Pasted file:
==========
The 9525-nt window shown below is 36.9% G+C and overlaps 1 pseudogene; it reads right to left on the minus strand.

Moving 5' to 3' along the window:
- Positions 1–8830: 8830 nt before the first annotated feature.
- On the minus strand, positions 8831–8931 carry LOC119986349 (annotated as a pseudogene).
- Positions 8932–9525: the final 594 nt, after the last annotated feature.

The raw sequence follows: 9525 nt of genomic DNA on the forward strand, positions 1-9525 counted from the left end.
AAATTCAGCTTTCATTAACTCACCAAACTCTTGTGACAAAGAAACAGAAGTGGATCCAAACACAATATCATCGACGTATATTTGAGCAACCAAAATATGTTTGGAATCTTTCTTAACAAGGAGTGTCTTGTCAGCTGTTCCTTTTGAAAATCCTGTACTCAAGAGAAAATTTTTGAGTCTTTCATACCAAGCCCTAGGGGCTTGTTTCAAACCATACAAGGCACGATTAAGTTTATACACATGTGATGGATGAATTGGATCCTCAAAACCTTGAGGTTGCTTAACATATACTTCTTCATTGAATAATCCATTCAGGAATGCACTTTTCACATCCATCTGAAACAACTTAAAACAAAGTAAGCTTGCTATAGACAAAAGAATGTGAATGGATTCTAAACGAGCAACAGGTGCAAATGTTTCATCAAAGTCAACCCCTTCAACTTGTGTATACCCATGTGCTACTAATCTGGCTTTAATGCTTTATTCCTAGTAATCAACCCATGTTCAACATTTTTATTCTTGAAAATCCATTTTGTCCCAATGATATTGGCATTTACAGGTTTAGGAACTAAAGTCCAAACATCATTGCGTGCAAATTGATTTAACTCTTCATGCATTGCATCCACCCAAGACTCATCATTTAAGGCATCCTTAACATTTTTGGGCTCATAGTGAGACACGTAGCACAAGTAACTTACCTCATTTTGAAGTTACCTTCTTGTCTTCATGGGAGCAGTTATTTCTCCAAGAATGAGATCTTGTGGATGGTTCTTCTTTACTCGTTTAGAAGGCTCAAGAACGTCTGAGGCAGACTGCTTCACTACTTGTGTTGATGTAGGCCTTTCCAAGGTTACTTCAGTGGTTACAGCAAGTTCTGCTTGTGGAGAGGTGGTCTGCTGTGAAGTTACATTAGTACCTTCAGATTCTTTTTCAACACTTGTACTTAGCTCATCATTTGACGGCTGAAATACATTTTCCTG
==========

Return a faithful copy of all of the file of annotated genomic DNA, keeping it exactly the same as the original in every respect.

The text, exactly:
The 9525-nt window shown below is 36.9% G+C and overlaps 1 pseudogene; it reads right to left on the minus strand.

Moving 5' to 3' along the window:
- Positions 1–8830: 8830 nt before the first annotated feature.
- On the minus strand, positions 8831–8931 carry LOC119986349 (annotated as a pseudogene).
- Positions 8932–9525: the final 594 nt, after the last annotated feature.

The raw sequence follows: 9525 nt of genomic DNA on the forward strand, positions 1-9525 counted from the left end.
AAATTCAGCTTTCATTAACTCACCAAACTCTTGTGACAAAGAAACAGAAGTGGATCCAAACACAATATCATCGACGTATATTTGAGCAACCAAAATATGTTTGGAATCTTTCTTAACAAGGAGTGTCTTGTCAGCTGTTCCTTTTGAAAATCCTGTACTCAAGAGAAAATTTTTGAGTCTTTCATACCAAGCCCTAGGGGCTTGTTTCAAACCATACAAGGCACGATTAAGTTTATACACATGTGATGGATGAATTGGATCCTCAAAACCTTGAGGTTGCTTAACATATACTTCTTCATTGAATAATCCATTCAGGAATGCACTTTTCACATCCATCTGAAACAACTTAAAACAAAGTAAGCTTGCTATAGACAAAAGAATGTGAATGGATTCTAAACGAGCAACAGGTGCAAATGTTTCATCAAAGTCAACCCCTTCAACTTGTGTATACCCATGTGCTACTAATCTGGCTTTAATGCTTTATTCCTAGTAATCAACCCATGTTCAACATTTTTATTCTTGAAAATCCATTTTGTCCCAATGATATTGGCATTTACAGGTTTAGGAACTAAAGTCCAAACATCATTGCGTGCAAATTGATTTAACTCTTCATGCATTGCATCCACCCAAGACTCATCATTTAAGGCATCCTTAACATTTTTGGGCTCATAGTGAGACACGTAGCACAAGTAACTTACCTCATTTTGAAGTTACCTTCTTGTCTTCATGGGAGCAGTTATTTCTCCAAGAATGAGATCTTGTGGATGGTTCTTCTTTACTCGTTTAGAAGGCTCAAGAACGTCTGAGGCAGACTGCTTCACTACTTGTGTTGATGTAGGCCTTTCCAAGGTTACTTCAGTGGTTACAGCAAGTTCTGCTTGTGGAGAGGTGGTCTGCTGTGAAGTTACATTAGTACCTTCAGATTCTTTTTCAACACTTGTACTTAGCTCATCATTTGACGGCTGAAATACATTTTCCTG